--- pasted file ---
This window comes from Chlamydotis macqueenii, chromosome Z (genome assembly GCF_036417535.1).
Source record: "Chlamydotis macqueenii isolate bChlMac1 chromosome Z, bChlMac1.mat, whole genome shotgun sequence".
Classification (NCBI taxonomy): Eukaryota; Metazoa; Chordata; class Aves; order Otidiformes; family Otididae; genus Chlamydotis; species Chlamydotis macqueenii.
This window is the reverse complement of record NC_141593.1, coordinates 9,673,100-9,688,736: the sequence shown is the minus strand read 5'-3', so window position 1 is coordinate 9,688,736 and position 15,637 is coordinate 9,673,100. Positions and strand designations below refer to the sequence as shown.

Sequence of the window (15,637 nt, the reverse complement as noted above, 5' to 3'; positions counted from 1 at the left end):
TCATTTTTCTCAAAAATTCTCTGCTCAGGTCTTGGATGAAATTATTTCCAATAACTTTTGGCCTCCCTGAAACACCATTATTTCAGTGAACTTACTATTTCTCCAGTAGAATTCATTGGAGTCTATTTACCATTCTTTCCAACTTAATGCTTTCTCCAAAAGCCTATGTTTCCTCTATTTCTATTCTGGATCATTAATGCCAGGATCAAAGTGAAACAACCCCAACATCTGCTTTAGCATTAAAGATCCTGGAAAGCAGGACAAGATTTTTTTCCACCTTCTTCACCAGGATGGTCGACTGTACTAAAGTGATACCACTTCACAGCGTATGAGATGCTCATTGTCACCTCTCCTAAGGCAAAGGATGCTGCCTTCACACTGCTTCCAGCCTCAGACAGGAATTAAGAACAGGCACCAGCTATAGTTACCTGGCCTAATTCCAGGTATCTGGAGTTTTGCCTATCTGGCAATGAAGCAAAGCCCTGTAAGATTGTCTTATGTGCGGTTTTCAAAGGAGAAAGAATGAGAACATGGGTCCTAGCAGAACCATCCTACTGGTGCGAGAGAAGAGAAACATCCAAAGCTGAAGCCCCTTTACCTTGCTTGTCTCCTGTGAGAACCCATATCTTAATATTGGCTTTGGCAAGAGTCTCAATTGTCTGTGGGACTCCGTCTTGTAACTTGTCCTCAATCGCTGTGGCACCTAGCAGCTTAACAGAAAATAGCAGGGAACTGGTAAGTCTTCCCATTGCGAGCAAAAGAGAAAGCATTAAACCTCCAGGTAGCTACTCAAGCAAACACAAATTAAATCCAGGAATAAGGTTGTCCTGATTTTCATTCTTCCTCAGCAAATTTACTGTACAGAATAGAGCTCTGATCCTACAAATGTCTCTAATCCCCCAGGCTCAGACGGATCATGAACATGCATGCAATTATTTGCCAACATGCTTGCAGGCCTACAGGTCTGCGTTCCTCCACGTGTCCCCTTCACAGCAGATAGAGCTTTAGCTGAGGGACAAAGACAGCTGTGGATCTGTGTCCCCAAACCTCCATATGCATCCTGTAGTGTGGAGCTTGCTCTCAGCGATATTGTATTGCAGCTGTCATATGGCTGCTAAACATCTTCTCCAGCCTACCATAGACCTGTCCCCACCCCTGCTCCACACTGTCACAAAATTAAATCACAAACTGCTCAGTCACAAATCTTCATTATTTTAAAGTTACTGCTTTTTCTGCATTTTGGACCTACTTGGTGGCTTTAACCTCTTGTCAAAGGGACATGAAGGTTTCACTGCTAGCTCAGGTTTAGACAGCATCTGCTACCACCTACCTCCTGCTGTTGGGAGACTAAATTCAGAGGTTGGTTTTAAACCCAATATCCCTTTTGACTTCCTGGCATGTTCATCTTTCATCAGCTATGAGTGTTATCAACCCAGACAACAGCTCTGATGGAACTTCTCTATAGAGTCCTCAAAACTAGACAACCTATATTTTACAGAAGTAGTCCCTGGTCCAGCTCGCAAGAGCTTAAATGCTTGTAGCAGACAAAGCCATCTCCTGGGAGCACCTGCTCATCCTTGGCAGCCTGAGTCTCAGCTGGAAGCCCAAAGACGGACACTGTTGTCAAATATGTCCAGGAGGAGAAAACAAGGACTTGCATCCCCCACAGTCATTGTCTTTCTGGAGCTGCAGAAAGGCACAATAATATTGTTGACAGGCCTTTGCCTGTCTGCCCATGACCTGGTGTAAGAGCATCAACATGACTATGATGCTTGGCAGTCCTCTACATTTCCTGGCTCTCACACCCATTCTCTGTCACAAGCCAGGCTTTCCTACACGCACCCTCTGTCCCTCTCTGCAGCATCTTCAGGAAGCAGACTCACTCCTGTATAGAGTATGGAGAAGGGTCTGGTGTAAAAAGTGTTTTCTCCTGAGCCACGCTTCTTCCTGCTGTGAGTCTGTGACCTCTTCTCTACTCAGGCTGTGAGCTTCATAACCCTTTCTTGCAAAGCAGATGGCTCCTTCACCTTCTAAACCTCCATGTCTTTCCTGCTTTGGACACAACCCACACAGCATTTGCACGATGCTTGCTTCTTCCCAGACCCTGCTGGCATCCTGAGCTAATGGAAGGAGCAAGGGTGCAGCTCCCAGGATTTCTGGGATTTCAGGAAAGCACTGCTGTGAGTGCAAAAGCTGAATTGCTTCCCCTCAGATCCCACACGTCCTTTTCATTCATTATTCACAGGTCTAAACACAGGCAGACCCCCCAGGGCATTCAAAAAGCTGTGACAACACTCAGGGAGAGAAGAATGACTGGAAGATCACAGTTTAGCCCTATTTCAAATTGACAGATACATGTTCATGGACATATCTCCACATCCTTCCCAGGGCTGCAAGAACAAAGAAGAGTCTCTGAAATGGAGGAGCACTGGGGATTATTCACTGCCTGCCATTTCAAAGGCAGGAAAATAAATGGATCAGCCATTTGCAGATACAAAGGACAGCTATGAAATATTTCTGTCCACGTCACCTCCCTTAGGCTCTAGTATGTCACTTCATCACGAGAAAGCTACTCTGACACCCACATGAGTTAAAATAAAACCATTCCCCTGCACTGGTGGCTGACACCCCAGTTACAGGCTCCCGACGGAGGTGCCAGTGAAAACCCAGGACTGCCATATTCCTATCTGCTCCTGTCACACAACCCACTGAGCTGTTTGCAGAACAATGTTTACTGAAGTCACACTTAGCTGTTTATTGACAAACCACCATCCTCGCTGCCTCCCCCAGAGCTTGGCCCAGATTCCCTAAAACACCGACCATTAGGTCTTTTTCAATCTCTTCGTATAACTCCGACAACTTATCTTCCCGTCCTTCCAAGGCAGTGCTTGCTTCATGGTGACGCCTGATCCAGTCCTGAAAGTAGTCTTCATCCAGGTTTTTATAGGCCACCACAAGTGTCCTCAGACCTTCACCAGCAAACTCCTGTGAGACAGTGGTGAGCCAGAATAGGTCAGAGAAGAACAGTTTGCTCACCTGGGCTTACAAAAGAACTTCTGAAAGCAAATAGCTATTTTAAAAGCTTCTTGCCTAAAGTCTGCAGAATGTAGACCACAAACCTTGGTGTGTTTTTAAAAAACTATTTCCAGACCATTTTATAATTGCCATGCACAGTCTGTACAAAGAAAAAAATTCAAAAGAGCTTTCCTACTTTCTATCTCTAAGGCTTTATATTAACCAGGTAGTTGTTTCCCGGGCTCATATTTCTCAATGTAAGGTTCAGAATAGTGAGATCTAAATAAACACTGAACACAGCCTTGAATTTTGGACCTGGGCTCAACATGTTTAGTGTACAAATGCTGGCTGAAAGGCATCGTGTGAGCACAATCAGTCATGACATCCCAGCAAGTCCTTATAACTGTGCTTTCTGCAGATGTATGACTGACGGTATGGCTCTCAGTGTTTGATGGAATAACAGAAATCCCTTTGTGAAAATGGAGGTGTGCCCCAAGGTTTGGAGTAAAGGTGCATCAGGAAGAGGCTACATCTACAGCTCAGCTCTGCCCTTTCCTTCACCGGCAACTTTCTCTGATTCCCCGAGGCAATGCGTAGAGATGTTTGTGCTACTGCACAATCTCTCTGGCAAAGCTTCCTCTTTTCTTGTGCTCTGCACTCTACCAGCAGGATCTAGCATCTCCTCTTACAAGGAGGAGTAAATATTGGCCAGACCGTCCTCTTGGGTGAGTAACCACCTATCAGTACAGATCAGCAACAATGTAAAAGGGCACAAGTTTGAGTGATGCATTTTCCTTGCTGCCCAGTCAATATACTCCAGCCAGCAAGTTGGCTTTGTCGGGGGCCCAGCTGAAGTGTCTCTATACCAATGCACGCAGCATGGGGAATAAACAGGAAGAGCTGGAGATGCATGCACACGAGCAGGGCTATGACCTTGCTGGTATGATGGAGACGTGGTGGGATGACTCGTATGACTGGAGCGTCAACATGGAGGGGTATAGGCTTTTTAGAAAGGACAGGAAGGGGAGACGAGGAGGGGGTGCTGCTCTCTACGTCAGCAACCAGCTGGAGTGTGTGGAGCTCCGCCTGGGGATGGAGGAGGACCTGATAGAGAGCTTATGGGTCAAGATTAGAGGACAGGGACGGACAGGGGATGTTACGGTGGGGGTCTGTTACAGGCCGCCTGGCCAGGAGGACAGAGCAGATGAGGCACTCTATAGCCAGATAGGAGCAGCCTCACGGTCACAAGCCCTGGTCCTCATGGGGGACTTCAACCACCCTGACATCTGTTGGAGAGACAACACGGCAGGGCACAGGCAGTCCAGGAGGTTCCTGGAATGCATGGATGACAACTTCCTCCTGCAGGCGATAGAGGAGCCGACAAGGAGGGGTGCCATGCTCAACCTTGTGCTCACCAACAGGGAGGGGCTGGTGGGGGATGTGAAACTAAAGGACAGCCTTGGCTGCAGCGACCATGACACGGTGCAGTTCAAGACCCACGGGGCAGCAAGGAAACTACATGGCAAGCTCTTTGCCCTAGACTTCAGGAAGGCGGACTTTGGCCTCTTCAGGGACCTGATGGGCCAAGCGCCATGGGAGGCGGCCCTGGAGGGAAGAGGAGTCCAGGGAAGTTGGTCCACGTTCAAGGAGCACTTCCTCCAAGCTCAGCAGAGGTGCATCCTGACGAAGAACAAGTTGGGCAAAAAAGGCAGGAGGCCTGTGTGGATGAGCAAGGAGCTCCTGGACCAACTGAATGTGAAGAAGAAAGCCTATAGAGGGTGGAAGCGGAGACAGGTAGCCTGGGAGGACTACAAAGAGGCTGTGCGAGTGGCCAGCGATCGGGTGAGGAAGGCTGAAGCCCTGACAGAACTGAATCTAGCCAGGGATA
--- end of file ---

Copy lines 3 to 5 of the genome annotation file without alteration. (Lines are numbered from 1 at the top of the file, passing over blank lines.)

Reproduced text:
Classification (NCBI taxonomy): Eukaryota; Metazoa; Chordata; class Aves; order Otidiformes; family Otididae; genus Chlamydotis; species Chlamydotis macqueenii.
This window is the reverse complement of record NC_141593.1, coordinates 9,673,100-9,688,736: the sequence shown is the minus strand read 5'-3', so window position 1 is coordinate 9,688,736 and position 15,637 is coordinate 9,673,100. Positions and strand designations below refer to the sequence as shown.

Sequence of the window (15,637 nt, the reverse complement as noted above, 5' to 3'; positions counted from 1 at the left end):